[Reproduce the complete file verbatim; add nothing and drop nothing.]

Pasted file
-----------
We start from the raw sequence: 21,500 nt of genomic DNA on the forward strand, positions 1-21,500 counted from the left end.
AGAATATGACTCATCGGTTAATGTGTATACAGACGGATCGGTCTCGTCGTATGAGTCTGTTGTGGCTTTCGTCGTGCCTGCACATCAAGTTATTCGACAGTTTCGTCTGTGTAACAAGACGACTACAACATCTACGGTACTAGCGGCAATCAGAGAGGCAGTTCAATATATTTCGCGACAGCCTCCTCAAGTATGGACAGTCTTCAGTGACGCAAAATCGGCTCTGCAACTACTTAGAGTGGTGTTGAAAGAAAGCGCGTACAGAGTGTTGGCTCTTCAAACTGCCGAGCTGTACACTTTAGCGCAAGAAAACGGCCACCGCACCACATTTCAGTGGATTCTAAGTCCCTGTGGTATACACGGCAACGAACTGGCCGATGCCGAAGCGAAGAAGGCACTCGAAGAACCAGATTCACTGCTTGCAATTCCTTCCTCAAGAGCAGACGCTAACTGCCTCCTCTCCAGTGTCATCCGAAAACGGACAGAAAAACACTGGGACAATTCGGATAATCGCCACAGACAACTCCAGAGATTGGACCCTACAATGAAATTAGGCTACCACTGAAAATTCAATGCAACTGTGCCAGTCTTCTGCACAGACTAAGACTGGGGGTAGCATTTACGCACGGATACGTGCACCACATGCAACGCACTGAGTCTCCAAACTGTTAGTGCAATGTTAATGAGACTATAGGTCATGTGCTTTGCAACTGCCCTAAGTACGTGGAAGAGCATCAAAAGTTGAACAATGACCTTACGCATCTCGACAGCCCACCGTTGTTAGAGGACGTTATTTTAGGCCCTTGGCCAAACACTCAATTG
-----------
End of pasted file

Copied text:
We start from the raw sequence: 21,500 nt of genomic DNA on the forward strand, positions 1-21,500 counted from the left end.
AGAATATGACTCATCGGTTAATGTGTATACAGACGGATCGGTCTCGTCGTATGAGTCTGTTGTGGCTTTCGTCGTGCCTGCACATCAAGTTATTCGACAGTTTCGTCTGTGTAACAAGACGACTACAACATCTACGGTACTAGCGGCAATCAGAGAGGCAGTTCAATATATTTCGCGACAGCCTCCTCAAGTATGGACAGTCTTCAGTGACGCAAAATCGGCTCTGCAACTACTTAGAGTGGTGTTGAAAGAAAGCGCGTACAGAGTGTTGGCTCTTCAAACTGCCGAGCTGTACACTTTAGCGCAAGAAAACGGCCACCGCACCACATTTCAGTGGATTCTAAGTCCCTGTGGTATACACGGCAACGAACTGGCCGATGCCGAAGCGAAGAAGGCACTCGAAGAACCAGATTCACTGCTTGCAATTCCTTCCTCAAGAGCAGACGCTAACTGCCTCCTCTCCAGTGTCATCCGAAAACGGACAGAAAAACACTGGGACAATTCGGATAATCGCCACAGACAACTCCAGAGATTGGACCCTACAATGAAATTAGGCTACCACTGAAAATTCAATGCAACTGTGCCAGTCTTCTGCACAGACTAAGACTGGGGGTAGCATTTACGCACGGATACGTGCACCACATGCAACGCACTGAGTCTCCAAACTGTTAGTGCAATGTTAATGAGACTATAGGTCATGTGCTTTGCAACTGCCCTAAGTACGTGGAAGAGCATCAAAAGTTGAACAATGACCTTACGCATCTCGACAGCCCACCGTTGTTAGAGGACGTTATTTTAGGCCCTTGGCCAAACACTCAATTG